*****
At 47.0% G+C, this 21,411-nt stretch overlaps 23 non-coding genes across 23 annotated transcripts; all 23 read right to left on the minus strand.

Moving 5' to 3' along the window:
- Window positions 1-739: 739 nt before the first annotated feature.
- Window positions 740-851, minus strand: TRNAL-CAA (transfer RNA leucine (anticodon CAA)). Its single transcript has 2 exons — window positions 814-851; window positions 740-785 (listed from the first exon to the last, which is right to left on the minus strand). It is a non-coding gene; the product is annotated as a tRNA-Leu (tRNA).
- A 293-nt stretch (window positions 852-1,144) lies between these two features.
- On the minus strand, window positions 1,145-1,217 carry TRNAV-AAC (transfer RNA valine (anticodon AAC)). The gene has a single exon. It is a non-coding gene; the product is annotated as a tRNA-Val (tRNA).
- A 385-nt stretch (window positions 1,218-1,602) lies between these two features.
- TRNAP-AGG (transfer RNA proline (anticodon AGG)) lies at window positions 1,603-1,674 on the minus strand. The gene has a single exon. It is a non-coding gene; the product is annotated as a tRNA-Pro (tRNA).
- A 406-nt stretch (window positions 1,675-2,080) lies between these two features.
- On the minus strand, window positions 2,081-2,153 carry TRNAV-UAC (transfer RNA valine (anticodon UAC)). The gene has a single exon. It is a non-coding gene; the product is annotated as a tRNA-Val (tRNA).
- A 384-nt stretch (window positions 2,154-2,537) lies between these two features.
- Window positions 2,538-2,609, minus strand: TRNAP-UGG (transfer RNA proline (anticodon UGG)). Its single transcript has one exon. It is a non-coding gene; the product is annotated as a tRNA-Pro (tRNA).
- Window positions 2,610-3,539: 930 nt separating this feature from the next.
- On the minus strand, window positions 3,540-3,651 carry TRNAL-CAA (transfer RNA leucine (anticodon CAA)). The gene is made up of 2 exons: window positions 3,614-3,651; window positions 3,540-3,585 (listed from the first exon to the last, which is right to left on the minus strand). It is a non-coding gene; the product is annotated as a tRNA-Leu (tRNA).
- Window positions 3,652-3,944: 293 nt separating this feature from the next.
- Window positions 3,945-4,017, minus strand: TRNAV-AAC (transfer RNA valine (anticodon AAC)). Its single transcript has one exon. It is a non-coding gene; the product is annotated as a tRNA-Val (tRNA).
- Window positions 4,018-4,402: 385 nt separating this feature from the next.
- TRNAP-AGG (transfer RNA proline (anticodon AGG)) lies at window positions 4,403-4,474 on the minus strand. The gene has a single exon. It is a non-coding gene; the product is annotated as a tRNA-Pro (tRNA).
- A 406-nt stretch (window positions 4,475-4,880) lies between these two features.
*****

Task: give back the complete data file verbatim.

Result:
At 47.0% G+C, this 21,411-nt stretch overlaps 23 non-coding genes across 23 annotated transcripts; all 23 read right to left on the minus strand.

Moving 5' to 3' along the window:
- Window positions 1-739: 739 nt before the first annotated feature.
- Window positions 740-851, minus strand: TRNAL-CAA (transfer RNA leucine (anticodon CAA)). Its single transcript has 2 exons — window positions 814-851; window positions 740-785 (listed from the first exon to the last, which is right to left on the minus strand). It is a non-coding gene; the product is annotated as a tRNA-Leu (tRNA).
- A 293-nt stretch (window positions 852-1,144) lies between these two features.
- On the minus strand, window positions 1,145-1,217 carry TRNAV-AAC (transfer RNA valine (anticodon AAC)). The gene has a single exon. It is a non-coding gene; the product is annotated as a tRNA-Val (tRNA).
- A 385-nt stretch (window positions 1,218-1,602) lies between these two features.
- TRNAP-AGG (transfer RNA proline (anticodon AGG)) lies at window positions 1,603-1,674 on the minus strand. The gene has a single exon. It is a non-coding gene; the product is annotated as a tRNA-Pro (tRNA).
- A 406-nt stretch (window positions 1,675-2,080) lies between these two features.
- On the minus strand, window positions 2,081-2,153 carry TRNAV-UAC (transfer RNA valine (anticodon UAC)). The gene has a single exon. It is a non-coding gene; the product is annotated as a tRNA-Val (tRNA).
- A 384-nt stretch (window positions 2,154-2,537) lies between these two features.
- Window positions 2,538-2,609, minus strand: TRNAP-UGG (transfer RNA proline (anticodon UGG)). Its single transcript has one exon. It is a non-coding gene; the product is annotated as a tRNA-Pro (tRNA).
- Window positions 2,610-3,539: 930 nt separating this feature from the next.
- On the minus strand, window positions 3,540-3,651 carry TRNAL-CAA (transfer RNA leucine (anticodon CAA)). The gene is made up of 2 exons: window positions 3,614-3,651; window positions 3,540-3,585 (listed from the first exon to the last, which is right to left on the minus strand). It is a non-coding gene; the product is annotated as a tRNA-Leu (tRNA).
- Window positions 3,652-3,944: 293 nt separating this feature from the next.
- Window positions 3,945-4,017, minus strand: TRNAV-AAC (transfer RNA valine (anticodon AAC)). Its single transcript has one exon. It is a non-coding gene; the product is annotated as a tRNA-Val (tRNA).
- Window positions 4,018-4,402: 385 nt separating this feature from the next.
- TRNAP-AGG (transfer RNA proline (anticodon AGG)) lies at window positions 4,403-4,474 on the minus strand. The gene has a single exon. It is a non-coding gene; the product is annotated as a tRNA-Pro (tRNA).
- A 406-nt stretch (window positions 4,475-4,880) lies between these two features.